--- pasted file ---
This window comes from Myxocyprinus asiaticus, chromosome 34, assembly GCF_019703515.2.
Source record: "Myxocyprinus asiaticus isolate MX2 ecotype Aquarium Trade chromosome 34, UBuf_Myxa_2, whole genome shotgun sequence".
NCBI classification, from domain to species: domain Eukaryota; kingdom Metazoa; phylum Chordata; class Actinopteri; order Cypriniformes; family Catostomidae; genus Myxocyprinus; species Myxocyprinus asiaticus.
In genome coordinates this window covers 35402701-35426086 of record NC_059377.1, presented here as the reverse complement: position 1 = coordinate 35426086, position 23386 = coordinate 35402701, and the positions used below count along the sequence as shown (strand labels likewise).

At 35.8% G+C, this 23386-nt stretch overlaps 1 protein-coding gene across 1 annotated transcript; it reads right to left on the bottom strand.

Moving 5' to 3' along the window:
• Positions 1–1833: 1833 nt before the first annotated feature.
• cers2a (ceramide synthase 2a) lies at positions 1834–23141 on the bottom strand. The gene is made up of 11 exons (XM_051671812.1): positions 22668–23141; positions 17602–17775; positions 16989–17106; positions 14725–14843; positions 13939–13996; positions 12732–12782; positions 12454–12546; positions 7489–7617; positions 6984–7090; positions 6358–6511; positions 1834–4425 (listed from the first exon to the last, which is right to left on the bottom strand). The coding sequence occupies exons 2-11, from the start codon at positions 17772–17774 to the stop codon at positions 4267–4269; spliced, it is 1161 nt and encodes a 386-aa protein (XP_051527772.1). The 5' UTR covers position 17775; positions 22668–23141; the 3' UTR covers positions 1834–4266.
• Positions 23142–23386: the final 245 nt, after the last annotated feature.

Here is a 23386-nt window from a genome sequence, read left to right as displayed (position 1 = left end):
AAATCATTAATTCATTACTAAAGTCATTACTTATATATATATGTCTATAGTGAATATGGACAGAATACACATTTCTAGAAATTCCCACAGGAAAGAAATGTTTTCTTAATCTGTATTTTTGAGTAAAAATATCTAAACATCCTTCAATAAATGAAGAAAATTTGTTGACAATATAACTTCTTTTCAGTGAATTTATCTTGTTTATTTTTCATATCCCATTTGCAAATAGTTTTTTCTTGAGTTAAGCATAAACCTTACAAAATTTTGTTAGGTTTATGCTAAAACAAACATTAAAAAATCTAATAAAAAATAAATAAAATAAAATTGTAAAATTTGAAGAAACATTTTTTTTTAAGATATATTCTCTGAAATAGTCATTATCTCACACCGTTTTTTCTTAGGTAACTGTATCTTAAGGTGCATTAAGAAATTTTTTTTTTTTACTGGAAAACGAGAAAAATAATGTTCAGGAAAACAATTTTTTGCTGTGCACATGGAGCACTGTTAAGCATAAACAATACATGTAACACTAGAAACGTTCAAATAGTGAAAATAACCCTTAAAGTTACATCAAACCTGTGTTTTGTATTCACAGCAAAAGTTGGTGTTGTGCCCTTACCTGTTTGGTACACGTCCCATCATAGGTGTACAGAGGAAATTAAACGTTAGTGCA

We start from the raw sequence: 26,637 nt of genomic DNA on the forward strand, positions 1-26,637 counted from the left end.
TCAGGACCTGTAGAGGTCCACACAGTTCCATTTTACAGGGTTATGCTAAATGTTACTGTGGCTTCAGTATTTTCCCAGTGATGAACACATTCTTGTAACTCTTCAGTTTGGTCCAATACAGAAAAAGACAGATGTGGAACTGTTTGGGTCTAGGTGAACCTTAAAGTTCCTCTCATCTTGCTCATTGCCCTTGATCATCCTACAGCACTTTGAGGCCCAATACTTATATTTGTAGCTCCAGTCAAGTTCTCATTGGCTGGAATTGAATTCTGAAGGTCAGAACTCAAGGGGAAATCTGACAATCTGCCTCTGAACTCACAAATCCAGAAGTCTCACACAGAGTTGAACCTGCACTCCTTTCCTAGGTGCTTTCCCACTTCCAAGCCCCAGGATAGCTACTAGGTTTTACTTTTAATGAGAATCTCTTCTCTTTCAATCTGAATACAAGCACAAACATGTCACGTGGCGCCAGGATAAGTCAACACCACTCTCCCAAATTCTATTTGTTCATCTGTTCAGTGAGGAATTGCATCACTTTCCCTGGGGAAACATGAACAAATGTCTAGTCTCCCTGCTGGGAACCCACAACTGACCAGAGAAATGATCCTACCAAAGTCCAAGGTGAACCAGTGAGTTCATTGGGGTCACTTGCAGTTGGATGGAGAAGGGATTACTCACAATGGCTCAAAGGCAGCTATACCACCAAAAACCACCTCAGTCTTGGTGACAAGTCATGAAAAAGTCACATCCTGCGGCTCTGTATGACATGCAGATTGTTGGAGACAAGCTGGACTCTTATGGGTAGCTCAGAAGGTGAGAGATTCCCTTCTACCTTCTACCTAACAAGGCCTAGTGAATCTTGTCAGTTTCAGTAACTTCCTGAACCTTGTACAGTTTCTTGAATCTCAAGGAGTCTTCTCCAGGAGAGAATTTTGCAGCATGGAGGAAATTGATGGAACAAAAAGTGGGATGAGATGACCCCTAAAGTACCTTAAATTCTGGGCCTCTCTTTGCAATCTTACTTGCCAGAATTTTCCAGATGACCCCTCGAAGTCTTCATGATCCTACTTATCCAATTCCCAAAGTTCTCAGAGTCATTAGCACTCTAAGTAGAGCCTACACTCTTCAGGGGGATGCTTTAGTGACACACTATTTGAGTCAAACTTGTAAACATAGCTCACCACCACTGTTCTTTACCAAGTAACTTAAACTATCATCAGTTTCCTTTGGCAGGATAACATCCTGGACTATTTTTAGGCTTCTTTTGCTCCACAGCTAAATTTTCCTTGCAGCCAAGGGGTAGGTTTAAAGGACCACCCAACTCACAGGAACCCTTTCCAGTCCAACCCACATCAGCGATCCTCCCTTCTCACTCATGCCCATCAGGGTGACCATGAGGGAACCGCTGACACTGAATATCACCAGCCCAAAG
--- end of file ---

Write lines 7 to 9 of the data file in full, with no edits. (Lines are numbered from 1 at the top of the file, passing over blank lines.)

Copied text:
• Positions 1–1833: 1833 nt before the first annotated feature.
• cers2a (ceramide synthase 2a) lies at positions 1834–23141 on the bottom strand. The gene is made up of 11 exons (XM_051671812.1): positions 22668–23141; positions 17602–17775; positions 16989–17106; positions 14725–14843; positions 13939–13996; positions 12732–12782; positions 12454–12546; positions 7489–7617; positions 6984–7090; positions 6358–6511; positions 1834–4425 (listed from the first exon to the last, which is right to left on the bottom strand). The coding sequence occupies exons 2-11, from the start codon at positions 17772–17774 to the stop codon at positions 4267–4269; spliced, it is 1161 nt and encodes a 386-aa protein (XP_051527772.1). The 5' UTR covers position 17775; positions 22668–23141; the 3' UTR covers positions 1834–4266.
• Positions 23142–23386: the final 245 nt, after the last annotated feature.